I was about 20 years old when I Hope You Dance permeated radio airwaves. And when you get the choice to sit it out or dance…I hope you dance…I hope you dance. I cried uncontrollably when I first heard this song. It still makes me weep.
But now when I hear this song or read the lyrics, I realize that my mother’s rules were never solely about dancing, and neither is this song. The lyrics of I Hope You Dance read like a love letter. This song is a call to action. It inspires you to fully engage in life whether it’s wonderful or challenging, because at some point, it will be either, or both.
Nearly two years ago I stood in the kitchen, preparing a meal. My mother sat at the table behind me. I turned my foot outwards and stretched, as I so often do, one leg at a time. I felt her eyes on my back, and then my mother said, “You could have been a dancer.”
Her comment nearly floored me. My emotions began to spiral out of control. But as always, like a good little girl, I contained them. I calmly reminded her that she always told me that dancing was a worldly act in which Christians couldn’t engage, and that if I acted on such a desire, I’d spend eternity in Hell. Her initial response was surprise. “I said that?” she asked.
Eventually she admitted that a church member told her those things when I was just a toddler. This church member was like a mother figure to my mother, who’d lost her biological mom when she was 15 years old. My mother told me that this woman had driven her to one of my older sister’s dance rehearsals decades ago and during the rehearsal stated, “Saints (practicing Protestant Christians) don’t dance.” So my mother eventually pulled my sister out of dance classes and prohibited the sinful act in our home.
Finally hearing a somewhat more logical explanation offered a little relief, but then I became infuriated (internally, of course). I was even more upset with her for allowing a church member to mold her perception of God into something that caused her to mistreat her own children. Yet to this day, she’s still critical when I move to music. That tells me that neither God nor that church member is the source of her criticisms. She simply doesn’t dance. She watches musicals and holds strong opinions on how others should live, but she doesn’t dance herself – not on stage, nor in life.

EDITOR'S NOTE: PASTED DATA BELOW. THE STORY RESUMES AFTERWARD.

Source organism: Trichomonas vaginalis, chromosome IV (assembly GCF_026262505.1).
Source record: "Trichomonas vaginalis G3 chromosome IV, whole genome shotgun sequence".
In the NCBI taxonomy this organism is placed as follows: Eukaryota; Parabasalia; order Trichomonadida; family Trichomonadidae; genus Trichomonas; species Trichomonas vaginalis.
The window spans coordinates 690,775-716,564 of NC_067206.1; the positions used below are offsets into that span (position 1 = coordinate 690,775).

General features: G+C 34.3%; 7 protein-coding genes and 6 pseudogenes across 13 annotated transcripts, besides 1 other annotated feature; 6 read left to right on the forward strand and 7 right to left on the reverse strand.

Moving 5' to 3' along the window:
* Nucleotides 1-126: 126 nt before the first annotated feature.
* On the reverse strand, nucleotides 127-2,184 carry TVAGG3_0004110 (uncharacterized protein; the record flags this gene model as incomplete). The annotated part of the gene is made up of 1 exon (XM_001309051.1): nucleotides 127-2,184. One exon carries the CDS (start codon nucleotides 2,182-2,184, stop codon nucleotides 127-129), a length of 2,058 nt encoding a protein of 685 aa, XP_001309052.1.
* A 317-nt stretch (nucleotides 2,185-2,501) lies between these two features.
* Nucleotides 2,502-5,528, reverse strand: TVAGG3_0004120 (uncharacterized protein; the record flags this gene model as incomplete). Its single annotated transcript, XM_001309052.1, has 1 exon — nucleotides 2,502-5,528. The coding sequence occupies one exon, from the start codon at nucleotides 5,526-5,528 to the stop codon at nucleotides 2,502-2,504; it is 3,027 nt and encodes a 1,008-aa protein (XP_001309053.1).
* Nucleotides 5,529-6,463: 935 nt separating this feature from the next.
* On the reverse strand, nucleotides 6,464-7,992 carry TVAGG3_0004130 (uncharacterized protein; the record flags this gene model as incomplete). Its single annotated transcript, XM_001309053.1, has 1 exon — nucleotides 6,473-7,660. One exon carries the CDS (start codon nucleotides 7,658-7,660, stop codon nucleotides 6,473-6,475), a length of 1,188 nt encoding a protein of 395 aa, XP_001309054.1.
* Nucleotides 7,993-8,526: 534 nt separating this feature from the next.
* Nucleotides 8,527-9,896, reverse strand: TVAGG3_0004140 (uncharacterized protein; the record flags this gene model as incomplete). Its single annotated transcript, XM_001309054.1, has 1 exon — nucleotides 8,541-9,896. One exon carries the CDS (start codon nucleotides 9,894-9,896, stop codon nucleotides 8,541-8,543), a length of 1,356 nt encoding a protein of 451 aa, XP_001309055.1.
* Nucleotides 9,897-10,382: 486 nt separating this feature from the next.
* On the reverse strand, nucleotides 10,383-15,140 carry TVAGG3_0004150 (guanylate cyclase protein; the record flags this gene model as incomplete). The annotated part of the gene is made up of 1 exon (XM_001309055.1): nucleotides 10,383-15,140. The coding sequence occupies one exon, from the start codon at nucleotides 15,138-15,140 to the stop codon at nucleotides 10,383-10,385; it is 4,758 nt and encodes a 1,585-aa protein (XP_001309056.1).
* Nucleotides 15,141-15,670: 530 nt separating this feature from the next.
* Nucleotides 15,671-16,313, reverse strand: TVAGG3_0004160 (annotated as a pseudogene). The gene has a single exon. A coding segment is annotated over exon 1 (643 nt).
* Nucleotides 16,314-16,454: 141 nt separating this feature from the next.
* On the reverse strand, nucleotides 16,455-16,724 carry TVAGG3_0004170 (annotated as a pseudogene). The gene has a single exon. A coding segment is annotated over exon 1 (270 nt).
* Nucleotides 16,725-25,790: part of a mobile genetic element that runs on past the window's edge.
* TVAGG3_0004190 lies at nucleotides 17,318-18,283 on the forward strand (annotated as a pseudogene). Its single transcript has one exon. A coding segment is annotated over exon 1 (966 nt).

I Hope You Dance is steeped in hope and pouring over with advice on how to navigate life and live from the heart. And it hurts that my mother never held these hopes for me. But it’s finally becoming clear that she never will. And yet, I am feeling less and less as though I am the root cause of that reality. Now I understand that she can’t have hopes for me that she’s never permitted for herself.
Music is another interest of mine that my mother firmly opposed and thoroughly condemned throughout my childhood. Similar to dancing, I’ve taken up instruments, but I’ve never fully committed due to my inner struggle. And like dance, the interest has never dissipated.
One day I searched my local library’s database for books on the topic of songwriting. I checked out four books; one was titled, The Secrets of Songwriting: Leading Songwriters Reveal How to Find Inspiration and Success. I began reading the book and felt akin to the interviewees, but because of my schedule, I didn’t have time to read every interview. I started skipping around and spotted a name that looked interesting: Tia Sillers. I flipped to page 184 and began reading. I’d always associated I Hope You Dance with Lee Ann Womack. Even though I had the habit to religiously read compact disc liners, I never knew who’d written this song. I guess I was too captivated by the lyrics to focus on that.
As I read Tia Sillers’ interview, my love for I Hope You Dance, my desire to dance, and interest in songwriting collided and formed a synchronous brew. Life as a source of songwriting inspiration, fierce work ethic, the need for solitariness, taking long walks for mental clarity, producing both words and melodies – this and all the interviews I read in one way or another confirmed that desires of the heart exist for a reason and are often times far wiser than seemingly logical rules or forced beliefs. After reading Tia’s interview, I felt less weird and more purposeful because I learned that my heart, thoughts and creative processes are a lot like those of other creative individuals.
While it’s still hard for me to understand how to fully express my creative interests while holding true to my belief system, the overwhelming sense of shame that used to paralyze me has been tempered by the truth that my desires do not make me a bad person. I believe that God is the one who gave me these desires, so I no longer feel as though he would punish me for pursuing them. I still have a fighting chance. I may never dance professionally. My song lyrics might never be demoed or recorded. But for now at least, exercising the freedom to dance in the rain and write words on napkins and in notebooks, without an overwhelming sense of guilt, suits me fine.
Read more of Nia’s work.